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Working in a children’s home during the pandemic

Over the past year, the impact of Coronavirus has been seen far and wide, impacting lives around the world, changing the way we do things. In this blog post, three of our Residential Child Care Workers, Connor, Tiffany and Nicole, share their experience of working in Residential Care during the pandemic, and their experiences of isolating with the children and young people in the home for 17-days following a COVID-19 outbreak within the home.

“Despite everything going on outside, work didn’t stop, we still had to nurture the children, no social distancing in place” – Nicole.

When the first Coronavirus restrictions were put into place, it remained ‘business as usual’ within our homes, Nicole reflects “I found it quite nice, I felt quite important. A lot of people were being furloughed, but I was still going to work, and nothing changed. I struggle without structure and routines and nothing changed for me. I had somewhere to go, work to do, and it just meant that when you were at home, you couldn’t do the outer activities”.

Within the home, a lot of visitations became digital – via Microsoft Teams. In the homes, the adults on shift had to ensure that visitors coming into the homes were ‘essential’, that they’d signed in, sanitised their hands, had their temperature checked, and followed all the protocols. The adults had to be extra alert to prevent the spread of Coronavirus.

“We still had to nurture the children, no social distancing in place – you can’t really when trying to be the therapeutic person for the children… you just sort of crack on, a different way of living, you just adjust, make the best of the routines within the home”.

The day to day running of the home did change though, just as everyone else had to adapt, so did The Orchard. For example, it wasn’t always possible to get food delivery slots, so sometimes the team would have to go to the shop, rather than just ordering online; the adults had to change how they supported the children, how they interacted with the ‘outside world’ – they could no longer go into schools to support the children.

Having to isolate in the home affected not only the adults, but the children and young people too, Tiffany shares “there was a massive increase in incidents because you are just inside. There is a garden, but having to be inside all the time, you do sort of get on top of each other, and there are only so many board games and arts and crafts you can do!”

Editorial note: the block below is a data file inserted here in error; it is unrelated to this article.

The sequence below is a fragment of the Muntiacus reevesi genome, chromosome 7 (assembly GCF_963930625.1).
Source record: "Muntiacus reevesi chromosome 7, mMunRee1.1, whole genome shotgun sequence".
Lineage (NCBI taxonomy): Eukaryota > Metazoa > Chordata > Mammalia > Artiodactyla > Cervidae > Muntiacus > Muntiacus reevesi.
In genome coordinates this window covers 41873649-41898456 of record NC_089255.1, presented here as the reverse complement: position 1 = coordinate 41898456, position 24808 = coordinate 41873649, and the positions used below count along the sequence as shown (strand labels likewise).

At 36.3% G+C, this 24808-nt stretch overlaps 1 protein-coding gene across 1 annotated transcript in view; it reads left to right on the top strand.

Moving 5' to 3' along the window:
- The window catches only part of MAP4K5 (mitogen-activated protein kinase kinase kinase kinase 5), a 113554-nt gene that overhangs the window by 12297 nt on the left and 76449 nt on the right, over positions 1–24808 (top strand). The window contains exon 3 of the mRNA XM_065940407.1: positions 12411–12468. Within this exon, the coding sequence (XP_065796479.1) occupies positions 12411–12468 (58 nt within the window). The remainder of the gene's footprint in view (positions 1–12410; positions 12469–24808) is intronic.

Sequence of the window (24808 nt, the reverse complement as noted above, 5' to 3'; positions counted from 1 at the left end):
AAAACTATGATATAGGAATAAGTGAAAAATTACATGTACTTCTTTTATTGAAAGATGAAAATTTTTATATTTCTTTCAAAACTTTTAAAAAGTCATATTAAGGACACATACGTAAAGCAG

Consistency is a key part of our Attachment and Trauma-Informed Care model, and the team ensured that the routines in the home stayed consistent, with the same wake-up times and bedtimes. They formed their own other mini routines throughout the day, for example, making use of what they could do. When a positive COVID test result came to the home, the whole home was completely confined to the house. The team were creative, lowering expectations, so if the young people didn’t want to do arts and crafts and wanted to sit and watch the television – that was ok. Something was better than nothing.

For Nicole, the biggest thing about isolating for the 17 days was being away from her family – “the biggest thing for me was being away from my family, when you are ill, all you want to do is lie in bed and chill out, watch Netflix, which we couldn’t do as we were still working – I found that difficult.”

Connor elaborates “We had to find a balance of self-care and being heightened, you knew you just had to be there for the young person, but at the same time, when you feel awful it’s not great. Although I didn’t feel too bad myself, the others didn’t look amazing. It definitely affects people differently – plenty of people that have had COVID have been really ill – so it’s an accomplishment that we’ve had it and worked through it.”

All three were pleased with the support offered by Five Rivers – particularly from Chelsea, The Orchard’s Registered Manager.

“Chelsea would text us every day to see how we were, telling us we were valued, that we were doing an amazing job, checking up on us. Not once did we feel like we were out of the loop. Every day there was a text or phone call”.

All three felt that one of the highlights was getting to know each other better. Tiffany felt that they were able to bounce off one another, and even though at times they probably got annoyed at each other, being able to form such good relations with the others in the home was great.

Connor also felt that his relationship with the young person improved during the 17-days they were isolating. “My relationship with the child improved and was really strong. We would have a laugh at each other and joke, and he felt like he could trust me. There were times when I had to do key sessions with him, and he engaged with them! Although some things he didn’t want to do, I feel like our bond has grown as a result.”

Reflecting on the 17-days in isolation, and how it felt when they finished the isolation period in the home.

“When I got home, I felt a bit sad because I missed Tiffany and Connor. You had a purpose and for 17 days you woke up and had somebody there and they enjoyed spending time with you. We all really cared about each other and it helped massively. I’ve never felt so loved, I think we were all very happy and had each other’s backs. We didn’t go a day without laughing or crying at each other, so it was an experience I will never forget.” – Nicole.

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